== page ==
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21 December 2017

Caring for the sick at Christmas

Having recently moved to Chiang Mai in August 2016, our family had yet to replace some of our family Christmas traditions with something new that would fit within Thailand and the church ministry of which we are a part.


In the weeks leading up to Christmas, we happened to visit a young Karen girl on the paediatrics ward at a local hospital; and as we looked around, we saw the ward was completely full with children undergoing various long-term treatments.  Our own children, 4 and 6, had lots of questions about where the young 5-year-old girls’ toys and games were (she had none) and how she didn’t get bored. And so, God planted the idea to come back with a few Christmas goodies and Christian tracts to share with each child on the ward as well as something to leave with the nursing staff.


And so, along with several members from our young adult Karen church, we put together gift bags complete with Christmas tracts, colouring, and small toys for each child on the ward plus homemade baking and a large gift basket including for the nurses. On Christmas Day, we returned to visit the ward at the same hospital not knowing what to expect. Often within Thailand, Christians are turned away from witnessing or visitations; however, just as we arrived, a nurse appeared who happened to also be a Karen from the same part of Thailand as the majority of our young adults. She explained our presence to the senior nursing staff and stayed with us the entire time as we went room to room greeting patients and their families while handing out the gift bags, speaking with various patients and their families, and singing a few Christmas carols. With the presence of the Karen nurse, were also allowed access to the adult treatment area on the same floor, and even had the opportunity to pray for many of the patients and their families. It was amazing to see God’s hand so clearly at work opening doors, as prior to our visit, we were unsure as to whether or not we would be able to hand out the bags much less sing and pray with the patients. God’s work done God’s way did not lack His supply from the idea of visiting through to the staff supports and welcoming reception. And now, our family has a new way to celebrate Christmas in Thailand!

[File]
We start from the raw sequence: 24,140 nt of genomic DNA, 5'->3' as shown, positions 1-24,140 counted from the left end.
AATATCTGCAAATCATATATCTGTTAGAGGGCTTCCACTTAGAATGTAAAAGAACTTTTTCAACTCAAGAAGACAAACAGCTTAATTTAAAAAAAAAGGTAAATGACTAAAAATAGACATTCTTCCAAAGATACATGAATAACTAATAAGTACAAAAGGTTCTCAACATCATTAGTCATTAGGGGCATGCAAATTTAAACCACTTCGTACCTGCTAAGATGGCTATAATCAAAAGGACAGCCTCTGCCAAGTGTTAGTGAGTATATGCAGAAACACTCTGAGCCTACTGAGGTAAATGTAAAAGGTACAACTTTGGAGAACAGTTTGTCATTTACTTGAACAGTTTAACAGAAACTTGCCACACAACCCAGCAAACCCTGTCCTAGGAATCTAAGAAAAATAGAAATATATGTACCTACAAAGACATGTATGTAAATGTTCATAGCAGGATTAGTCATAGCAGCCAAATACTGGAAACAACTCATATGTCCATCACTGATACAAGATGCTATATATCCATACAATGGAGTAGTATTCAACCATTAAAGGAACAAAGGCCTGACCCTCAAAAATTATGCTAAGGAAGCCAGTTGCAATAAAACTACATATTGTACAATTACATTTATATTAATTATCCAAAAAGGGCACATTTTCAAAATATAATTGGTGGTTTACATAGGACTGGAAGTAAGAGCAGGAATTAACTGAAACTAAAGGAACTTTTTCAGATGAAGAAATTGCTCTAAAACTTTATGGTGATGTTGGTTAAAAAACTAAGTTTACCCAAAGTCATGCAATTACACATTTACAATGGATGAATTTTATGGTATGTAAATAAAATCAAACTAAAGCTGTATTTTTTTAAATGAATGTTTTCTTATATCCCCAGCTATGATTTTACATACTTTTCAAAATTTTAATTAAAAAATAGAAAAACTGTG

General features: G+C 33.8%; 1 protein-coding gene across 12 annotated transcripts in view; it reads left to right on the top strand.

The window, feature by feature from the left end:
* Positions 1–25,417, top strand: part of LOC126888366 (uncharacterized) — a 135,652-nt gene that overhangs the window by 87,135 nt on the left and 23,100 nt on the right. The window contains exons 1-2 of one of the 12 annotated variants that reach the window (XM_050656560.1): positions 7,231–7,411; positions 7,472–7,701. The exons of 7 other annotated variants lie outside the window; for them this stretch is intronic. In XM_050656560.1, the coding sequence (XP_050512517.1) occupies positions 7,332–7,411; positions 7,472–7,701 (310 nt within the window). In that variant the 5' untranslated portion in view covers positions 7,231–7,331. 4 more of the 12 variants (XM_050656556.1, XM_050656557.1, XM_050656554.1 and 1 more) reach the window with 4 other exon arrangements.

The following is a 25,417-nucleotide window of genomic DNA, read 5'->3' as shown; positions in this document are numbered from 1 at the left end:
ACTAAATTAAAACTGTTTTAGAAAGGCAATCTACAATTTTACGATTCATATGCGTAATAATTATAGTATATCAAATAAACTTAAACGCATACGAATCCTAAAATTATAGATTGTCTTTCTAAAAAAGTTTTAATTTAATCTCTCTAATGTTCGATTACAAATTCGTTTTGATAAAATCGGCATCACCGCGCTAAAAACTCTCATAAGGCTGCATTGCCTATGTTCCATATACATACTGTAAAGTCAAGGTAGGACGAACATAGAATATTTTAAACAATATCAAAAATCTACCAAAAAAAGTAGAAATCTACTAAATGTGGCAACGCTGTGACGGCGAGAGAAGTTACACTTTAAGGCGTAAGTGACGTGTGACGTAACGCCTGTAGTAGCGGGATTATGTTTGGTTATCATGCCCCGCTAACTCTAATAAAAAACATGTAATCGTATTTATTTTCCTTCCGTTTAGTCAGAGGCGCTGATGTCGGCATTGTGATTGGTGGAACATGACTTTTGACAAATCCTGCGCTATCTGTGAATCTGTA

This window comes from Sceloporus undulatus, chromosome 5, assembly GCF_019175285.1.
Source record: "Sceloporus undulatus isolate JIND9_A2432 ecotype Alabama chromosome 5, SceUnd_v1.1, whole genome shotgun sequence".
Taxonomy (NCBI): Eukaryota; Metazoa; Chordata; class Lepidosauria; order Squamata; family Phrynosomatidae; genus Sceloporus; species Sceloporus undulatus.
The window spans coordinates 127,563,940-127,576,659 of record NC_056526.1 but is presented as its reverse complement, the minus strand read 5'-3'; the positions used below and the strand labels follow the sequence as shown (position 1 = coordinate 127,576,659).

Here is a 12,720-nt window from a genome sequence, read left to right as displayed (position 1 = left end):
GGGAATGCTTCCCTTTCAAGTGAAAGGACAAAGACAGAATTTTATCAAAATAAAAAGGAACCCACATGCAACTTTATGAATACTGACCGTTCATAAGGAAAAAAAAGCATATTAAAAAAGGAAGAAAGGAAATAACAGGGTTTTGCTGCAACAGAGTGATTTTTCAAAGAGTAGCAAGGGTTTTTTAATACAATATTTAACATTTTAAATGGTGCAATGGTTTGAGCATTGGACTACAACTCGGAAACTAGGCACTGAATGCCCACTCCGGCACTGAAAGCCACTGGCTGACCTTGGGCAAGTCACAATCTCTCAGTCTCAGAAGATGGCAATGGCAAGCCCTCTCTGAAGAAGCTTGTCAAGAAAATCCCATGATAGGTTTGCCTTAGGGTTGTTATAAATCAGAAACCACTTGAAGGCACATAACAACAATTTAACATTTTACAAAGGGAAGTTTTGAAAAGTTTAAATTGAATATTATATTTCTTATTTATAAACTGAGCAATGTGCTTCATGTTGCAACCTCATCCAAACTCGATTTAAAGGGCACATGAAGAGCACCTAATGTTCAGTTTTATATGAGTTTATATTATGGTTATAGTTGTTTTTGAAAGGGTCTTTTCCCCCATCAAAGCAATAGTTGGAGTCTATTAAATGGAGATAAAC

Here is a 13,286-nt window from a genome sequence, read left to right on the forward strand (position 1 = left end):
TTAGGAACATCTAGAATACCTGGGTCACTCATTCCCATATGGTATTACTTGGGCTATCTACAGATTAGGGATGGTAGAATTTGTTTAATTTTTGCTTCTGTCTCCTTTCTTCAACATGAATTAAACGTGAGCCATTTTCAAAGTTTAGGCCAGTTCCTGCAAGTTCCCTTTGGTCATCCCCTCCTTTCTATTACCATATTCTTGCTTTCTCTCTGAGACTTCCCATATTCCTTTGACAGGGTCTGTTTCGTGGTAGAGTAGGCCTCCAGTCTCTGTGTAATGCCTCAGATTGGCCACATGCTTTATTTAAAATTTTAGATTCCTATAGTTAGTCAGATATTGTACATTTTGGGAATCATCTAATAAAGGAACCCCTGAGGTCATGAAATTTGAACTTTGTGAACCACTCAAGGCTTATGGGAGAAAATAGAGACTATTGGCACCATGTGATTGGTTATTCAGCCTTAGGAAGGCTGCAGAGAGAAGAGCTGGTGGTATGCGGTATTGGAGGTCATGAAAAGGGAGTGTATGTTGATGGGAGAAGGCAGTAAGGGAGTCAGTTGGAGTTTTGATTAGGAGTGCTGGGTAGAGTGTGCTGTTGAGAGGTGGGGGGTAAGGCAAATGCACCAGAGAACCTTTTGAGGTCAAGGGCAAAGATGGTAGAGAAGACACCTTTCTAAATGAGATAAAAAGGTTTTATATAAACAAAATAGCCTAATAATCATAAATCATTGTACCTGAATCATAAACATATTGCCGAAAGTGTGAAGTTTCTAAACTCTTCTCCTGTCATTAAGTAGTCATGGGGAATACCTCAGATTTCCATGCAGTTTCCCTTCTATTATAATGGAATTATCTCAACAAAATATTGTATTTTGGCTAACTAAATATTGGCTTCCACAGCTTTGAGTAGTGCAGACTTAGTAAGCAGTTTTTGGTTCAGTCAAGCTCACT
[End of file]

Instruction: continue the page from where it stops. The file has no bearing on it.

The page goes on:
Will you pray for Mekong Minorities?

  • Give thanks for how God has used this unique way of celebrating Christmas!
  • Give thanks for open doors to visit, serve and witness to patients.
  • Pray for lasting fruit from these visits.

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